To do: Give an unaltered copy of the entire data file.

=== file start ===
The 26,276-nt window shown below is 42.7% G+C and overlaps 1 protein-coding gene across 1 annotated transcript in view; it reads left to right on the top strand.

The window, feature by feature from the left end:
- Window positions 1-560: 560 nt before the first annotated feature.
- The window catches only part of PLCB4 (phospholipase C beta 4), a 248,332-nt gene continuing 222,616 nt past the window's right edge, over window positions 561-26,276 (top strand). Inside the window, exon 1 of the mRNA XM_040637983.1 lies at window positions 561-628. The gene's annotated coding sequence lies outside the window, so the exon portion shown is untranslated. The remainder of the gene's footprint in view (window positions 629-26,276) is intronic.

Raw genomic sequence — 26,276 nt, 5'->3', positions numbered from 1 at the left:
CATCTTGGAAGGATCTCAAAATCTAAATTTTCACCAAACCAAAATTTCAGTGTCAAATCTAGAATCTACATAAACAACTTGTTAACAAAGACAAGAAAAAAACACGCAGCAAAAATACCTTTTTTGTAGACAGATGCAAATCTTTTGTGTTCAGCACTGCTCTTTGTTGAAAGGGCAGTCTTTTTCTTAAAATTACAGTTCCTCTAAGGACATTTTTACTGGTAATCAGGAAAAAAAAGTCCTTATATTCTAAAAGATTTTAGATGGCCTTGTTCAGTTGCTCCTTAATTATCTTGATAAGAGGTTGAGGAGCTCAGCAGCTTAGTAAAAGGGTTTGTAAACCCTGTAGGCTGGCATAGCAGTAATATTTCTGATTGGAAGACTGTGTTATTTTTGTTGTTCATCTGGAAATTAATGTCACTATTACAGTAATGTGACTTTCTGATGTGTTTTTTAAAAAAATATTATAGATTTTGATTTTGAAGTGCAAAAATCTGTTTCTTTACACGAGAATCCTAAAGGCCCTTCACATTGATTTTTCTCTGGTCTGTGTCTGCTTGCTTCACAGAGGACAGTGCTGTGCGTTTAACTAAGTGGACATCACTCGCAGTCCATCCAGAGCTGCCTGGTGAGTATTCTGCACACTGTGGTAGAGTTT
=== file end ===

The 26,276-nt window shown below is 42.7% G+C and overlaps 1 protein-coding gene across 1 annotated transcript in view; it reads left to right on the top strand.

The window, feature by feature from the left end:
- Window positions 1-560: 560 nt before the first annotated feature.
- The window catches only part of PLCB4 (phospholipase C beta 4), a 248,332-nt gene continuing 222,616 nt past the window's right edge, over window positions 561-26,276 (top strand). Inside the window, exon 1 of the mRNA XM_040637983.1 lies at window positions 561-628. The gene's annotated coding sequence lies outside the window, so the exon portion shown is untranslated. The remainder of the gene's footprint in view (window positions 629-26,276) is intronic.

Raw genomic sequence — 26,276 nt, 5'->3', positions numbered from 1 at the left:
CATCTTGGAAGGATCTCAAAATCTAAATTTTCACCAAACCAAAATTTCAGTGTCAAATCTAGAATCTACATAAACAACTTGTTAACAAAGACAAGAAAAAAACACGCAGCAAAAATACCTTTTTTGTAGACAGATGCAAATCTTTTGTGTTCAGCACTGCTCTTTGTTGAAAGGGCAGTCTTTTTCTTAAAATTACAGTTCCTCTAAGGACATTTTTACTGGTAATCAGGAAAAAAAAGTCCTTATATTCTAAAAGATTTTAGATGGCCTTGTTCAGTTGCTCCTTAATTATCTTGATAAGAGGTTGAGGAGCTCAGCAGCTTAGTAAAAGGGTTTGTAAACCCTGTAGGCTGGCATAGCAGTAATATTTCTGATTGGAAGACTGTGTTATTTTTGTTGTTCATCTGGAAATTAATGTCACTATTACAGTAATGTGACTTTCTGATGTGTTTTTTAAAAAAATATTATAGATTTTGATTTTGAAGTGCAAAAATCTGTTTCTTTACACGAGAATCCTAAAGGCCCTTCACATTGATTTTTCTCTGGTCTGTGTCTGCTTGCTTCACAGAGGACAGTGCTGTGCGTTTAACTAAGTGGACATCACTCGCAGTCCATCCAGAGCTGCCTGGTGAGTATTCTGCACACTGTGGTAGAGTTT